Here, I learned more about people than through many years of formal education in psychology. I used my grandfather's philosophy. The result was the personal reward of many happy customers that cannot be explained in a few words.

However, Mom was right too. The products at this agency were primarily light trucks. When prices of diesel fuel went haywire, business disappeared. The three honest and persevering partners were undercapitalized and had to close their doors. But good things happen to good people. Out of the ashes, my friend discovered an opportunity that brought him new success.

Because of this experience, I was satisfied that I could succeed in any area desired. But I also learned how difficult the real world could be. These 14-hour-a-day small-business owners support the growing greed of government through huge tax burdens. They also provide jobs for people with a variety of skills. At the end of the day, they still need to have enough money left to pay rent and support their families.

But most of all, I learned how the key to success was establishing honest relationships. My grandfather's values may seem old-fashioned by today's standards. But there's no doubt in my mind that they are still the foundation for long-term accomplishment.

That's why I believe he survived the many years of a challenged career.

Steve Hansen is a Lodi writer.

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Welcome to the discussion.


  • posted at 6:20 am on Mon, Mar 16, 2009.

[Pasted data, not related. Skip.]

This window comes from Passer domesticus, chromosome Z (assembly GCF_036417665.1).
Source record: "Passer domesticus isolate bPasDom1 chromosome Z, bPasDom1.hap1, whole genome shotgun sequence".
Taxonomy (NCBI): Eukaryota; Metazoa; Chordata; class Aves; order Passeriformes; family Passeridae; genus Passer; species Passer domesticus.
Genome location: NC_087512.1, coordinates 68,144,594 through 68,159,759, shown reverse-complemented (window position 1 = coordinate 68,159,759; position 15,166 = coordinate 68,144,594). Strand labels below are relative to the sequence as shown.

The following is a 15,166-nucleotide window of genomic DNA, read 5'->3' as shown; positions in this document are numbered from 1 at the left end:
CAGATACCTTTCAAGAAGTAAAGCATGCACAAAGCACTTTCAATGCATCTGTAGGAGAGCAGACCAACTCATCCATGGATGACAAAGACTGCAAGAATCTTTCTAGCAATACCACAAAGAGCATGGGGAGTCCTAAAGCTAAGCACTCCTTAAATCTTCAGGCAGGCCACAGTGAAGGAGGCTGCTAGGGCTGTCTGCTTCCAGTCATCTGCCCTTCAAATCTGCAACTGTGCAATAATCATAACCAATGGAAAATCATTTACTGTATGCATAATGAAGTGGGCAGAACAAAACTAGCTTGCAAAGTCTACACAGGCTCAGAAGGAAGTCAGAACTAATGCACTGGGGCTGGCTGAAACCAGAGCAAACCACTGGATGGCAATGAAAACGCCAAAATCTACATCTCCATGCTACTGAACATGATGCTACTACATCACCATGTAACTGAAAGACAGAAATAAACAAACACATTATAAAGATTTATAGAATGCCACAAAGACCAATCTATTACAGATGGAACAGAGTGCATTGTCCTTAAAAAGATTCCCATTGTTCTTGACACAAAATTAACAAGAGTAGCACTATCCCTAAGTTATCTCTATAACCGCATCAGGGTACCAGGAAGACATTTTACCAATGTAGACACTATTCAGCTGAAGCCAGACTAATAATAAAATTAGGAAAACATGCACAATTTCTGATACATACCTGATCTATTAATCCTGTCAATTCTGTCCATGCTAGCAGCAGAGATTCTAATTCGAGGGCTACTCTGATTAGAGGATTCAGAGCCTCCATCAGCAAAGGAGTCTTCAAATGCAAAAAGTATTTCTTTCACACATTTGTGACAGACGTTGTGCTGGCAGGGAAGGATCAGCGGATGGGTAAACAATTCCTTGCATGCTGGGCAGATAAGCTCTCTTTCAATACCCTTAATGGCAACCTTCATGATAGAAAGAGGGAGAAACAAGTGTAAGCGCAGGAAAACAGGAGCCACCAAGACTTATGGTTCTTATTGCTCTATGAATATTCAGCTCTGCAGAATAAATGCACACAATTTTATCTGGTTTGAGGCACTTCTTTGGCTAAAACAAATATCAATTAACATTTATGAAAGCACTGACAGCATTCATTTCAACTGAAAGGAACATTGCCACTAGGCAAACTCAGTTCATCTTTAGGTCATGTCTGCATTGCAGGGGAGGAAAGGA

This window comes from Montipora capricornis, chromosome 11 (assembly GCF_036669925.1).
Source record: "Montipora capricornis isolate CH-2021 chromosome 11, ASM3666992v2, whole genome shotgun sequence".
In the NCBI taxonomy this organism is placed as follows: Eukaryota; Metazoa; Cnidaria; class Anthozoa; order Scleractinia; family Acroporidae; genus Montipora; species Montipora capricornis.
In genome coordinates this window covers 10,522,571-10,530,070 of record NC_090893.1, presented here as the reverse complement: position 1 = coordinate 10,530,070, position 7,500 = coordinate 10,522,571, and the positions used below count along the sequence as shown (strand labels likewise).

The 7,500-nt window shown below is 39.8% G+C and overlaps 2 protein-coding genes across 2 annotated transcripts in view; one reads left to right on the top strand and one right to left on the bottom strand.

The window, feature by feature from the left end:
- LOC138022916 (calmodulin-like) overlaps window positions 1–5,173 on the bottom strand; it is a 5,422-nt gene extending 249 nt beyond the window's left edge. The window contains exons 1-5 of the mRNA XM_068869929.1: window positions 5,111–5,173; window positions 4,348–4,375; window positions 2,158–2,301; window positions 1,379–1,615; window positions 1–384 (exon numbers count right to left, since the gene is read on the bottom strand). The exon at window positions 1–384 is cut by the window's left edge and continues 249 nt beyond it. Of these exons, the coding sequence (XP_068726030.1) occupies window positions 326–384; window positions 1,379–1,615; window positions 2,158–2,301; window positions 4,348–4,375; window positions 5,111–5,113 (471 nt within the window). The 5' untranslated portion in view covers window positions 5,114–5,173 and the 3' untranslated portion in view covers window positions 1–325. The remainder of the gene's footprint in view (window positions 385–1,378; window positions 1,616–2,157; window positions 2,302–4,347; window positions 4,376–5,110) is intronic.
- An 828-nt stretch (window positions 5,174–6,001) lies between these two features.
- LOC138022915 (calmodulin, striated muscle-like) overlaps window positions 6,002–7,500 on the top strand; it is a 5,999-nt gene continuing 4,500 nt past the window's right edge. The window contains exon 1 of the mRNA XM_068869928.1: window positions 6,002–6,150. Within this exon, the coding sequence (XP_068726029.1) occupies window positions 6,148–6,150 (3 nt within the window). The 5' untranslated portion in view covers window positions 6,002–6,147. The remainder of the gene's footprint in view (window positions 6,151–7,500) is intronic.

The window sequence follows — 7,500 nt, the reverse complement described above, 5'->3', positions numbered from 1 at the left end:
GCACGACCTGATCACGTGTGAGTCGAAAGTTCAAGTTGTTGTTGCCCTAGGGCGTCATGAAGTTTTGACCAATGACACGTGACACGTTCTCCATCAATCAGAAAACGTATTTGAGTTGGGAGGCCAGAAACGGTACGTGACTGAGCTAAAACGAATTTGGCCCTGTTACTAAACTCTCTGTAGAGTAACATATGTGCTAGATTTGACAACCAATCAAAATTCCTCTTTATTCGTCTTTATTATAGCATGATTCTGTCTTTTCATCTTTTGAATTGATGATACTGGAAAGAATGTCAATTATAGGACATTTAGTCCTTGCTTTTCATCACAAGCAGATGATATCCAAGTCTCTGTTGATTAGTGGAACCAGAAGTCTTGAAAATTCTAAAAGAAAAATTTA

Americans are survivors!

  • posted at 5:22 am on Thu, Mar 12, 2009.


    I, too, echo the sentiments of Cogito and Billy Rubin.Steve, great piece!Your grandfather's work ethics are what we need now in America and they are sadly lacking in the "modern" crusade of chasing the eternal dollar to buy more and more useless junk.

  • posted at 12:15 pm on Wed, Mar 11, 2009.


    I agree with you Cogito.While I rarely finish reading his satire pieces, the "slice of life" stories score with me, too.Steve's recollections are, of course, his own; but who can keep from drawing their own parallels as they read. As Steve describes his experience as a parts man, of his grandfather's patronizing another dealer in a feeling of reciprocity and recalling his grandfather's business ethics, I found myself remembering back to my most formative jobs and coworkers.Hansen's memories are not mine, but his helped kindle my own. Bob Bader's column often does the same.

  • posted at 1:59 pm on Tue, Mar 10, 2009.


    Steve, I don't know if your writing is getting better, but I've become a big fan of your column and it's nostalgic peek into one mans view of an America that still exists, hopefully, somewhere. Your Grandfather was a man of exemplary values. Your remembrance of those values is a tribute to him, and his mentoring abilities to his grandson. If everyone cared enough to forgo making money to make a difference, we'd all be much better off for it. Just like you and everyone who knew your grandfather. Thanks again for the story.